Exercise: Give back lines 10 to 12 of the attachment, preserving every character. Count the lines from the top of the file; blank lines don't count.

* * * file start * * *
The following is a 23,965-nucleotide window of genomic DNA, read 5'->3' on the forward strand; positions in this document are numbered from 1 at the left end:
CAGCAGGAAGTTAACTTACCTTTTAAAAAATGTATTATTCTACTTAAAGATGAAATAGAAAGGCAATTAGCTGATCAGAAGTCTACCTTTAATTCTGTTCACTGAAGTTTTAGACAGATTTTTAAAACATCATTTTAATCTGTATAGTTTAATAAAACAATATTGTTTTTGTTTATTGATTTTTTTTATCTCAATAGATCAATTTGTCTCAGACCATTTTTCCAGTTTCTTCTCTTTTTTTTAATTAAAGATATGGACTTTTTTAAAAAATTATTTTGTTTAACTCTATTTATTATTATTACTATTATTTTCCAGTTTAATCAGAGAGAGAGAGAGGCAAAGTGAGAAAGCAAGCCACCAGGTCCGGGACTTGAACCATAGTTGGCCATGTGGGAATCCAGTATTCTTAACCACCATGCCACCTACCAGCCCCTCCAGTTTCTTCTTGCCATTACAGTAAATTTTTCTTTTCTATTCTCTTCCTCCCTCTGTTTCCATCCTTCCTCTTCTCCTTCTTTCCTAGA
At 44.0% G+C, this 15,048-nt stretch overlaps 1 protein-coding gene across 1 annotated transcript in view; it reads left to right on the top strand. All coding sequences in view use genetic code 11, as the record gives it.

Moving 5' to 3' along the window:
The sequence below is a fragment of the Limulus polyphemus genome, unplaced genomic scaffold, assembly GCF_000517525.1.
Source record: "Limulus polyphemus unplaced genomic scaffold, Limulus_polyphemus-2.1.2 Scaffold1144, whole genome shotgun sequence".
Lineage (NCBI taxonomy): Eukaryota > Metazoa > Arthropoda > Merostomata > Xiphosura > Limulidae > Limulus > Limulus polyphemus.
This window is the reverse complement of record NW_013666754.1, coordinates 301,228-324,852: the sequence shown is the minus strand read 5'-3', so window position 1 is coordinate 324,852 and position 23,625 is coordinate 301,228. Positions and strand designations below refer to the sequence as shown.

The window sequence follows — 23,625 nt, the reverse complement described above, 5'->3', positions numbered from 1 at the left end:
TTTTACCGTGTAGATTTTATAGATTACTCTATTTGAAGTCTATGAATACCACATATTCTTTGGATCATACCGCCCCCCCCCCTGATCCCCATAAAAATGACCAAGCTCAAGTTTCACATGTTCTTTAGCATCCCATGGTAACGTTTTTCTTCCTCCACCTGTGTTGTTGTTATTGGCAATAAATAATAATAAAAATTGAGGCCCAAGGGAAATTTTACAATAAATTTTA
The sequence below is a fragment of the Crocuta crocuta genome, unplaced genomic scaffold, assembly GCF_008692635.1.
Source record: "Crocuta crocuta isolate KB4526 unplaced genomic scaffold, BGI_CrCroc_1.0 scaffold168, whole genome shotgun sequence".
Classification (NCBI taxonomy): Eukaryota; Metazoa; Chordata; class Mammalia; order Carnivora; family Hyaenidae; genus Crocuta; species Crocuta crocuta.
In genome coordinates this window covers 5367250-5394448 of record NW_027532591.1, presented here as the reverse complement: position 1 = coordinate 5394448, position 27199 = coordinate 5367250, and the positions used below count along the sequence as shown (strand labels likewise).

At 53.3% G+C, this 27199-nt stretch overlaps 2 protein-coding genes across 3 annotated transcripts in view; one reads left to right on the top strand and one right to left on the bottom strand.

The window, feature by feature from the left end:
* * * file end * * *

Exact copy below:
TTTTACCGTGTAGATTTTATAGATTACTCTATTTGAAGTCTATGAATACCACATATTCTTTGGATCATACCGCCCCCCCCCCTGATCCCCATAAAAATGACCAAGCTCAAGTTTCACATGTTCTTTAGCATCCCATGGTAACGTTTTTCTTCCTCCACCTGTGTTGTTGTTATTGGCAATAAATAATAATAAAAATTGAGGCCCAAGGGAAATTTTACAATAAATTTTA
The sequence below is a fragment of the Crocuta crocuta genome, unplaced genomic scaffold, assembly GCF_008692635.1.
Source record: "Crocuta crocuta isolate KB4526 unplaced genomic scaffold, BGI_CrCroc_1.0 scaffold168, whole genome shotgun sequence".